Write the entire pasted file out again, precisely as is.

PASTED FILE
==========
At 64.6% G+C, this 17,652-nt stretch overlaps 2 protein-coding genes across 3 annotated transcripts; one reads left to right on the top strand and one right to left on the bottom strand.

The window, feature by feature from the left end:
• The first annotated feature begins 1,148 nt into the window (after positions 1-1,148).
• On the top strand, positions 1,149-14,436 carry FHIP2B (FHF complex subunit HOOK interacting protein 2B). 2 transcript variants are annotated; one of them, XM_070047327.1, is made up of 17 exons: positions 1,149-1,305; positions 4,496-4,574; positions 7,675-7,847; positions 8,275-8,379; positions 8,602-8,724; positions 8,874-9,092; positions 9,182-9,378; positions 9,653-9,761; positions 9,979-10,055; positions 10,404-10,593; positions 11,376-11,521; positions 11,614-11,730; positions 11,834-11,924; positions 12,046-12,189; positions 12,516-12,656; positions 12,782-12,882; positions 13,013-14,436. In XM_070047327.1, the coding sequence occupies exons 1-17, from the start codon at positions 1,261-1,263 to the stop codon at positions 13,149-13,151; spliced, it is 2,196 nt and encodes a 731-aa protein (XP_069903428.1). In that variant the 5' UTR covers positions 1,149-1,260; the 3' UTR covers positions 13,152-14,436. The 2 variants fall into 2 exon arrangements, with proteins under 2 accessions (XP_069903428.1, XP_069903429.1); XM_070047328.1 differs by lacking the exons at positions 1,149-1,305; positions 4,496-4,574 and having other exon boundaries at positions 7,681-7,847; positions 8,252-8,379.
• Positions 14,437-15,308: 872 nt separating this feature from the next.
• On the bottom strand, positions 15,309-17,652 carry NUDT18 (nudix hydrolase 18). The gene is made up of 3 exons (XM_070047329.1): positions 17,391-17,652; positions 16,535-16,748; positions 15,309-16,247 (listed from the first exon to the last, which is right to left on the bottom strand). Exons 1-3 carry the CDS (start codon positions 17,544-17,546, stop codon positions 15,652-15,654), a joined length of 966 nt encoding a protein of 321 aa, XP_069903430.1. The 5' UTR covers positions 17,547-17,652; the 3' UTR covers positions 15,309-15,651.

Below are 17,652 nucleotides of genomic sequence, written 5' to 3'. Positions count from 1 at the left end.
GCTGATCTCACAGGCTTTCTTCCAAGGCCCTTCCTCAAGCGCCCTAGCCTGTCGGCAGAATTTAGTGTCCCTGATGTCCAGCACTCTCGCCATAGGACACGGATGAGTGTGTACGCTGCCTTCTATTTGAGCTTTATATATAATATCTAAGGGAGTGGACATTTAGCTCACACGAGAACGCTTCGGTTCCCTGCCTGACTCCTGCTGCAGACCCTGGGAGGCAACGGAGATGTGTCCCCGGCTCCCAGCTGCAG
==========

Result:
At 64.6% G+C, this 17,652-nt stretch overlaps 2 protein-coding genes across 3 annotated transcripts; one reads left to right on the top strand and one right to left on the bottom strand.

The window, feature by feature from the left end:
• The first annotated feature begins 1,148 nt into the window (after positions 1-1,148).
• On the top strand, positions 1,149-14,436 carry FHIP2B (FHF complex subunit HOOK interacting protein 2B). 2 transcript variants are annotated; one of them, XM_070047327.1, is made up of 17 exons: positions 1,149-1,305; positions 4,496-4,574; positions 7,675-7,847; positions 8,275-8,379; positions 8,602-8,724; positions 8,874-9,092; positions 9,182-9,378; positions 9,653-9,761; positions 9,979-10,055; positions 10,404-10,593; positions 11,376-11,521; positions 11,614-11,730; positions 11,834-11,924; positions 12,046-12,189; positions 12,516-12,656; positions 12,782-12,882; positions 13,013-14,436. In XM_070047327.1, the coding sequence occupies exons 1-17, from the start codon at positions 1,261-1,263 to the stop codon at positions 13,149-13,151; spliced, it is 2,196 nt and encodes a 731-aa protein (XP_069903428.1). In that variant the 5' UTR covers positions 1,149-1,260; the 3' UTR covers positions 13,152-14,436. The 2 variants fall into 2 exon arrangements, with proteins under 2 accessions (XP_069903428.1, XP_069903429.1); XM_070047328.1 differs by lacking the exons at positions 1,149-1,305; positions 4,496-4,574 and having other exon boundaries at positions 7,681-7,847; positions 8,252-8,379.
• Positions 14,437-15,308: 872 nt separating this feature from the next.
• On the bottom strand, positions 15,309-17,652 carry NUDT18 (nudix hydrolase 18). The gene is made up of 3 exons (XM_070047329.1): positions 17,391-17,652; positions 16,535-16,748; positions 15,309-16,247 (listed from the first exon to the last, which is right to left on the bottom strand). Exons 1-3 carry the CDS (start codon positions 17,544-17,546, stop codon positions 15,652-15,654), a joined length of 966 nt encoding a protein of 321 aa, XP_069903430.1. The 5' UTR covers positions 17,547-17,652; the 3' UTR covers positions 15,309-15,651.

Below are 17,652 nucleotides of genomic sequence, written 5' to 3'. Positions count from 1 at the left end.
GCTGATCTCACAGGCTTTCTTCCAAGGCCCTTCCTCAAGCGCCCTAGCCTGTCGGCAGAATTTAGTGTCCCTGATGTCCAGCACTCTCGCCATAGGACACGGATGAGTGTGTACGCTGCCTTCTATTTGAGCTTTATATATAATATCTAAGGGAGTGGACATTTAGCTCACACGAGAACGCTTCGGTTCCCTGCCTGACTCCTGCTGCAGACCCTGGGAGGCAACGGAGATGTGTCCCCGGCTCCCAGCTGCAG